Monday, March 06, 2006

How Hoover became a catalyst for Italian migration to the goldfields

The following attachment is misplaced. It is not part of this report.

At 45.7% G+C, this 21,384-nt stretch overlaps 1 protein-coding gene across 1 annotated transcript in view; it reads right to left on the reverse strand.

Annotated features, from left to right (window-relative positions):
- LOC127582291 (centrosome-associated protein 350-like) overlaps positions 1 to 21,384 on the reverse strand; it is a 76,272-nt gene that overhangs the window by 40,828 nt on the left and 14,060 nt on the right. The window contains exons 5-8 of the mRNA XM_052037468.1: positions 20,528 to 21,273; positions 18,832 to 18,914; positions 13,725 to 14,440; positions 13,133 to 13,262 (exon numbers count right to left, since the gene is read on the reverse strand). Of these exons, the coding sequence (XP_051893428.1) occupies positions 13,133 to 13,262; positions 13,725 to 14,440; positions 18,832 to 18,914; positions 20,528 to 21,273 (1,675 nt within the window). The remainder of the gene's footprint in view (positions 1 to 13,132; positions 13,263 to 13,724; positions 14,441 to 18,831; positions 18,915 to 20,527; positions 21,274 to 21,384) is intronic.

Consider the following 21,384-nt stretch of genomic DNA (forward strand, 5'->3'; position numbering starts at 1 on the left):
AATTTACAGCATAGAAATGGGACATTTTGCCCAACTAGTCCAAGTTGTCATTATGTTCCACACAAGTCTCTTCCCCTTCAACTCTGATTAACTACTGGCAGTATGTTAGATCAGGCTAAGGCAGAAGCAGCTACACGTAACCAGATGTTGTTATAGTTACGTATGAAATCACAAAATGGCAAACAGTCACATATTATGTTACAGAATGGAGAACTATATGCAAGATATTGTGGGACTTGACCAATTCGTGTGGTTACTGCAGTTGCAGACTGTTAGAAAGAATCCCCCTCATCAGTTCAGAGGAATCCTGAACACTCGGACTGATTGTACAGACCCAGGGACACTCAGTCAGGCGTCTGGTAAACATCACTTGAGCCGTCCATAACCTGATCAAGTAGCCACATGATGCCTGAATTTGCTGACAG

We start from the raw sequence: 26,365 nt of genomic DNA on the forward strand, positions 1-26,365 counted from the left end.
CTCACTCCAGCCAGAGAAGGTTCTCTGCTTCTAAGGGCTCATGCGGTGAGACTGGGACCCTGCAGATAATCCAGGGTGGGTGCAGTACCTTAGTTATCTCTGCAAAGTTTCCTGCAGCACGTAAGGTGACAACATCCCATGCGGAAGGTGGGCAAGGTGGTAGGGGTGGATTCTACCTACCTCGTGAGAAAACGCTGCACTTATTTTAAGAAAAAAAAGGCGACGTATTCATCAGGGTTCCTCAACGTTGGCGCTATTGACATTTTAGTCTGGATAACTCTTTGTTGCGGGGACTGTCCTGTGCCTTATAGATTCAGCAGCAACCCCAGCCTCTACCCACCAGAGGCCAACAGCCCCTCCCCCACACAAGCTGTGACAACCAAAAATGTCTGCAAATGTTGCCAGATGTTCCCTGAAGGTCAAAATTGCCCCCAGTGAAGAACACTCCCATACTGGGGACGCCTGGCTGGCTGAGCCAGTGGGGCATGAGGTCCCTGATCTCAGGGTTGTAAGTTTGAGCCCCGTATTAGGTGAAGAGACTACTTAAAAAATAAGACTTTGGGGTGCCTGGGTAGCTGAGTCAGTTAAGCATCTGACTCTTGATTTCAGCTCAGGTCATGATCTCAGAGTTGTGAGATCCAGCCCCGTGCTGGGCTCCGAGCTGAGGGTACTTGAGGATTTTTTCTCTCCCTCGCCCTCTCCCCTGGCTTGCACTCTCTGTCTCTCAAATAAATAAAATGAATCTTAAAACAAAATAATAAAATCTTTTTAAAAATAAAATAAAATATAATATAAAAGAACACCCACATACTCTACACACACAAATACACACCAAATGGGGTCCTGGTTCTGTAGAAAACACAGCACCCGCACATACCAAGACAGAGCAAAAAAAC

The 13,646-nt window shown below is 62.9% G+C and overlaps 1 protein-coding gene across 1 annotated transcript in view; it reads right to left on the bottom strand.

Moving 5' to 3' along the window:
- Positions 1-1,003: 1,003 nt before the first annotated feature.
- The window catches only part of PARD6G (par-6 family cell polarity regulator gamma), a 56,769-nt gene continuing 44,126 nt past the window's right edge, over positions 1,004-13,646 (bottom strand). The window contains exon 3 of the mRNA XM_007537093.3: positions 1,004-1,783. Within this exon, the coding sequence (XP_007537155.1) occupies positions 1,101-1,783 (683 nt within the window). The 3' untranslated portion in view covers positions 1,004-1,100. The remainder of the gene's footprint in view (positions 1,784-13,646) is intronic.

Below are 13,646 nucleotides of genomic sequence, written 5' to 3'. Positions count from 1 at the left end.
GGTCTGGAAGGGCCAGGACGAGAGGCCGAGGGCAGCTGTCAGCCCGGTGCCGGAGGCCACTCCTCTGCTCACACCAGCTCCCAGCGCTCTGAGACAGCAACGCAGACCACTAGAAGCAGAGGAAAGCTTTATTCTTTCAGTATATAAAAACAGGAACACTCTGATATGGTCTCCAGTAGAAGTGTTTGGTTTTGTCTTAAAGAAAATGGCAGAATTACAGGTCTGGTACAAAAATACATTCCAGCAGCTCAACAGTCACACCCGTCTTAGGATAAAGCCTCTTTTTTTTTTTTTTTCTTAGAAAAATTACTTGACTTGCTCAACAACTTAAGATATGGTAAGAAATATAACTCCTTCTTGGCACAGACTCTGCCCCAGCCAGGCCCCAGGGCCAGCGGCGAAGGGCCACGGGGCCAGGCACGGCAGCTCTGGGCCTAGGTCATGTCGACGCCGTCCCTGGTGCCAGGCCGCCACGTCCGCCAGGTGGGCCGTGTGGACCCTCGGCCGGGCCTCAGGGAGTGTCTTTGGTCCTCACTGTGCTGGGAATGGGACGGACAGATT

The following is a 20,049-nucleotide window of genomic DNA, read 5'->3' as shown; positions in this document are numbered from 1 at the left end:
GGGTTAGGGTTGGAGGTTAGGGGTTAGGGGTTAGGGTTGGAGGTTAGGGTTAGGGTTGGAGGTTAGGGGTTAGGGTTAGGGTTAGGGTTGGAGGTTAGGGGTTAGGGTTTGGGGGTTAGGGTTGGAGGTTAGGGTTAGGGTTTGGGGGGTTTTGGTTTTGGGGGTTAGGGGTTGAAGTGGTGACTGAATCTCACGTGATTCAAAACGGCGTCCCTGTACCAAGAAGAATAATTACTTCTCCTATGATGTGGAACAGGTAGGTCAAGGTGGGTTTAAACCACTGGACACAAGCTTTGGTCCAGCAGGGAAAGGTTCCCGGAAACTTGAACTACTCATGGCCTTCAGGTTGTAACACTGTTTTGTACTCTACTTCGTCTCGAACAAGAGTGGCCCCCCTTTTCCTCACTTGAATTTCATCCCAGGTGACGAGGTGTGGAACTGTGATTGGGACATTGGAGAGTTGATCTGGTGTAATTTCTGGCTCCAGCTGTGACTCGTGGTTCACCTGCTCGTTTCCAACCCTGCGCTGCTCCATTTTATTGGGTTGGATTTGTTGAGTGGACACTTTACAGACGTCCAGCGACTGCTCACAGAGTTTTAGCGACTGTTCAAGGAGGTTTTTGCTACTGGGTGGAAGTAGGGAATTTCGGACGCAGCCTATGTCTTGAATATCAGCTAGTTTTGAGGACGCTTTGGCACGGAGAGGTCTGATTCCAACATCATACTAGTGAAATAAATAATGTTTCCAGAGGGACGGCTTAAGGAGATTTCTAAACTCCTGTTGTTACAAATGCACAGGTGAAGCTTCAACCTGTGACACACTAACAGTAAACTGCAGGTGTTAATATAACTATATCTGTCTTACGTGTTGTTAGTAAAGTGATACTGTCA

When 23-year-old Herbert Hoover became manager of the Sons of Gwalia gold mine in 1898, he was keen to cut costs and maximise profits by introducing new efficiencies and implementing labour reforms. Unhappy with the growing power of the union movement and its push for better wages and conditions, he decided to engage a small number of Italian miners on contract, promising that "if they prove satisfactory, it will open the way to the employment of many more". They proved to be more than satisfactory, and in one of his mine manager's reports, Hoover noted that "the rivalry between them and the other men is of no small benefit". Managers of other Bewick Moreing-controlled mines, started to follow his example, actively engaging Italian and other southern European miners through the agency of various contractors such as Pietro Ceruti. The provinces of northern Italy were the single greatest source of young men who were keen to escape poverty and unemployment in their homeland. As Hoover's Gold (Mago Films, 2005) reveals, many would find an early grave through mining accidents or lung diseases stemming from exposure to deadly silica dust deep underground.


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